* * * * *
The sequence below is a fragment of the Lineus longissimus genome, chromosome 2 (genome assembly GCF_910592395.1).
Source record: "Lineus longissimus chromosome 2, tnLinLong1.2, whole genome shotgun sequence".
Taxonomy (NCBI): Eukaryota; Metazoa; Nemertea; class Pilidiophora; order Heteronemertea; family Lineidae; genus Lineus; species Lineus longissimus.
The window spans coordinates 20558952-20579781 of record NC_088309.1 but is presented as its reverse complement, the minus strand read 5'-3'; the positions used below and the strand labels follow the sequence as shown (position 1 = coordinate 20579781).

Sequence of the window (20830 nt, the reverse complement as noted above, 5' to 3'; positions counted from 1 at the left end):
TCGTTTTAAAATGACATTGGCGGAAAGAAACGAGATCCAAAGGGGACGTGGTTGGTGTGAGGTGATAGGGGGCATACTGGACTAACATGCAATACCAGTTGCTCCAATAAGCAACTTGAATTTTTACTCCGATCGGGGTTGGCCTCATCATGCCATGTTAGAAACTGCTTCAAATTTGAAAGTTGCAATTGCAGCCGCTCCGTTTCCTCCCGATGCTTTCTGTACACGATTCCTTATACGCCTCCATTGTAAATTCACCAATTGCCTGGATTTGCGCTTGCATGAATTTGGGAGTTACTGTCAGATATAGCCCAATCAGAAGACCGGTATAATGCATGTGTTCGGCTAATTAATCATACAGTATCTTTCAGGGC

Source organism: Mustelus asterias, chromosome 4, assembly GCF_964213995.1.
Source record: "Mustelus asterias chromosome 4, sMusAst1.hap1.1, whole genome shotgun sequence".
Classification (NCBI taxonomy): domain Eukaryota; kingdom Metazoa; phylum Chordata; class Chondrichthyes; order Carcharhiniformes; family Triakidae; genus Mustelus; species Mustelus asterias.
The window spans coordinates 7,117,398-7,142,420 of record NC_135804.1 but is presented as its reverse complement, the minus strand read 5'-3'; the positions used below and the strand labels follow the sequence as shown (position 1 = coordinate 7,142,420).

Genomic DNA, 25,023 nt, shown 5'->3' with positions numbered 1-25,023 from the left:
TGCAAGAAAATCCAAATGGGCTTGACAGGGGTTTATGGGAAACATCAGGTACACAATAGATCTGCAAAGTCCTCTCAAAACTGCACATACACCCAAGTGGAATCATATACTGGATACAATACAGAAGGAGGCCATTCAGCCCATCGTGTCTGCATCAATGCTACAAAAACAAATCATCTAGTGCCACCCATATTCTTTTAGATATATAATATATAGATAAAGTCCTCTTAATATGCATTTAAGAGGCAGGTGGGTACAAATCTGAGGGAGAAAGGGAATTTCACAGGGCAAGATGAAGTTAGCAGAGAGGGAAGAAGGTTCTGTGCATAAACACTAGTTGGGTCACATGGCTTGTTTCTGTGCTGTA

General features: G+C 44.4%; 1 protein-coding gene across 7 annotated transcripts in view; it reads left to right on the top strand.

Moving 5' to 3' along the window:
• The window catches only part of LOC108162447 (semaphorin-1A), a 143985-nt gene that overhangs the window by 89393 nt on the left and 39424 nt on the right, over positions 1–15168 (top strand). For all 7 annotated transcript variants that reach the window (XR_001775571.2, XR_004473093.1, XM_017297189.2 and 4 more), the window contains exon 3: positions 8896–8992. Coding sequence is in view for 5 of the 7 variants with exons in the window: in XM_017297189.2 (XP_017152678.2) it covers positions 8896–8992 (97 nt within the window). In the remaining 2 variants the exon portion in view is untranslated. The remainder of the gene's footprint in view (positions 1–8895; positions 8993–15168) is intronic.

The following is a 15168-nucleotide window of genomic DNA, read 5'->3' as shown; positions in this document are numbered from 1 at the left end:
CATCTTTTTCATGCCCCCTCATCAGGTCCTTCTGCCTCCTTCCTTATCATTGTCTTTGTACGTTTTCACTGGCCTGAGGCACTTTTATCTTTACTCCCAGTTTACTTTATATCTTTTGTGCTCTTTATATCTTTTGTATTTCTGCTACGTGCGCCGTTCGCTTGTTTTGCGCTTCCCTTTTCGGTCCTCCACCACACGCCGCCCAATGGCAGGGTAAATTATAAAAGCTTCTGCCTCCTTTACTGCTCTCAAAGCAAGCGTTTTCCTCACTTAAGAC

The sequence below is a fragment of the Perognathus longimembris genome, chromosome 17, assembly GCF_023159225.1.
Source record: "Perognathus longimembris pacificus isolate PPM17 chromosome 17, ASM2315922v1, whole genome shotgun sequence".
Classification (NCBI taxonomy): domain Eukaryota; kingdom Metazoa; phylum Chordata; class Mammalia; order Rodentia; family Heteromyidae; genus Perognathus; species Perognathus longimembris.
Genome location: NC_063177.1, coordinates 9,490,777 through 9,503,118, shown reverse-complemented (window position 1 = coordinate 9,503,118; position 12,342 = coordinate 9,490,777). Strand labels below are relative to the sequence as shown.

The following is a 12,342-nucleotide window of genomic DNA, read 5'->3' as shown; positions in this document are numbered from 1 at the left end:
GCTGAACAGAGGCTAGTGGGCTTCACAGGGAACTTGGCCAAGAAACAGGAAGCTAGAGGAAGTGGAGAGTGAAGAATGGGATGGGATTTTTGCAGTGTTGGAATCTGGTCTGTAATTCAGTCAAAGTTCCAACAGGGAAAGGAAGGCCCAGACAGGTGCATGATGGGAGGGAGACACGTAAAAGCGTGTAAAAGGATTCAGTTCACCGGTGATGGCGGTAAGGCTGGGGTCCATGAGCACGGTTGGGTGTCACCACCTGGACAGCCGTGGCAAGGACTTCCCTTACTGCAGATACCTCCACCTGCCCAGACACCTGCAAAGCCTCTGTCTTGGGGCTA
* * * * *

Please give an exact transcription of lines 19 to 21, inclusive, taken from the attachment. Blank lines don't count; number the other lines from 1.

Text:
Source record: "Perognathus longimembris pacificus isolate PPM17 chromosome 17, ASM2315922v1, whole genome shotgun sequence".
Classification (NCBI taxonomy): domain Eukaryota; kingdom Metazoa; phylum Chordata; class Mammalia; order Rodentia; family Heteromyidae; genus Perognathus; species Perognathus longimembris.
Genome location: NC_063177.1, coordinates 9,490,777 through 9,503,118, shown reverse-complemented (window position 1 = coordinate 9,503,118; position 12,342 = coordinate 9,490,777). Strand labels below are relative to the sequence as shown.